Muskox is definitely hard to approach. Probably because it’s hunted in Canada by Inuits. Our fist encounter was with a corpse dried by time since it had died. Here, I learned several things that may not appear immediately obvious from photographs, that only immediate proximity can put in a brighter light: Morphologically speaking, muskox is… Read More
Why did I shoot them two-by-two? What kind of inspiration is this? Glaucous gull (Larus hyperboreus, Goéland bourgmestre). Dundas Harbour, Nunavut, Canada. August 2016.
Sometimes, the animal you want to shoot is a bit too far for a good picture (even with a long tele-lens), but its camouflage totally failed to hide it, like this arctic hare whose pelt is still white while Winter snow is long gone: Big lens, good camera, not enough… picture blow out of proportion:… Read More
Northern fulmar (Fulmarus glacialis, Fulmar boréal). Navy Board Inlet, Nunavut, Canada. August 2016.
Snow goose (Chen caerulescens, Oie blanche du Canada) Navy Board Inlet, Nunavut, Canada. August 2016.
The entrance into Gibbs Fjord was a great nice surprise. The fog, instead of creeping down the bottom of the cliffs, stayed hanging to the summits, the glaciers suspended to the top top of the plateau surrounding the fjord. So, navigation was relatively easy while delighting us with a most unusual display. We found a… Read More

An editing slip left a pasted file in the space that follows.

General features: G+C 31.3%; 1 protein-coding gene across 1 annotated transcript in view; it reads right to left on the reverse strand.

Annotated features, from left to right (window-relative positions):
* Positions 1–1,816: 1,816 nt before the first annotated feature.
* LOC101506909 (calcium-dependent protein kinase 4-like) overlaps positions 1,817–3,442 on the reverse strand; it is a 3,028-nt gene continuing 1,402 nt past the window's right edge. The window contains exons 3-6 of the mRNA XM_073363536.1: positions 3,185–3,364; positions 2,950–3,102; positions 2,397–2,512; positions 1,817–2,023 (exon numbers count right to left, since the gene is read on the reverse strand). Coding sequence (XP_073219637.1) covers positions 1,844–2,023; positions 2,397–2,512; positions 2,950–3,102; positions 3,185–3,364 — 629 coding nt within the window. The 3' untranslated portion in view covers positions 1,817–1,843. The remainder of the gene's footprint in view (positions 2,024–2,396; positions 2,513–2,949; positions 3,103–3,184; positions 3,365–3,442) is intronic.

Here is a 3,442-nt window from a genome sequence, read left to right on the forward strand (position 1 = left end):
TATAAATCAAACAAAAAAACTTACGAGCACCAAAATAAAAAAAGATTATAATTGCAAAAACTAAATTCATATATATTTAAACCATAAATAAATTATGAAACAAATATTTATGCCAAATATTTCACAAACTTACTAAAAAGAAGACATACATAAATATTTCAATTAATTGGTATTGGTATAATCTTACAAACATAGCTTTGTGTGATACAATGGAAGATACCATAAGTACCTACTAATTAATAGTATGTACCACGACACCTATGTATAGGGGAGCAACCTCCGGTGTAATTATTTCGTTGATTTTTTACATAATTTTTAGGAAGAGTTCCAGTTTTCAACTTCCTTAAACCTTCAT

Finally, a nice picture of Mom and her little one, cruising together in calm waters: Short-finned pilot whale (Globicephala macrorhynchus, Baleine pilote, Globicéphale). Davis Strait, Nunavut, Canada August 2016.
Sunset encounters: Beaked whales according to the specialists, pilot whales do not really fear even large ships. They travel in small groups which offer nice photo opportunities. Short-finned pilot whale (Globicephala macrorhynchus, Baleine pilote, Globicéphale). Davis Strait, Nunavut, Canada August 2016.
I love vertical panoramas. They force the eye to explore the image in a different way… Northern fulmar (Fulmarus glacialis, Fulmar boréal). Monumental Island, Nunavut, Canada. August 2016.
Birds totally at ease under water, these thick-billed murres are great swimmers but take a long time taking off. Thick-billed murre (Uria lomvia, Guillemot de Brünnich). Akpait National Wildlife Area, Nunavut, Canada. August 2016.
Since penguins live only in the Southern Hemisphere and can’t fly, we could not encounter any during our 2016 trip to the Arctic Archipelago of Canada. However, we observed some birds who seemed to have the same behaviour assembling in groups on icebergs or ice-floes, like so many penguins do in the South of our… Read More
Northern fulmar (Fulmarus glacialis, Fulmar boréal). Lower Savage Islands, Nunavut, Canada. August 2016.
This walrus was ready to leave the beach to return to the safe depth of the sea. Walrus (Odobenus rosmarus, morse). Maxwell Bay, Nunavut, Canada. August 2016.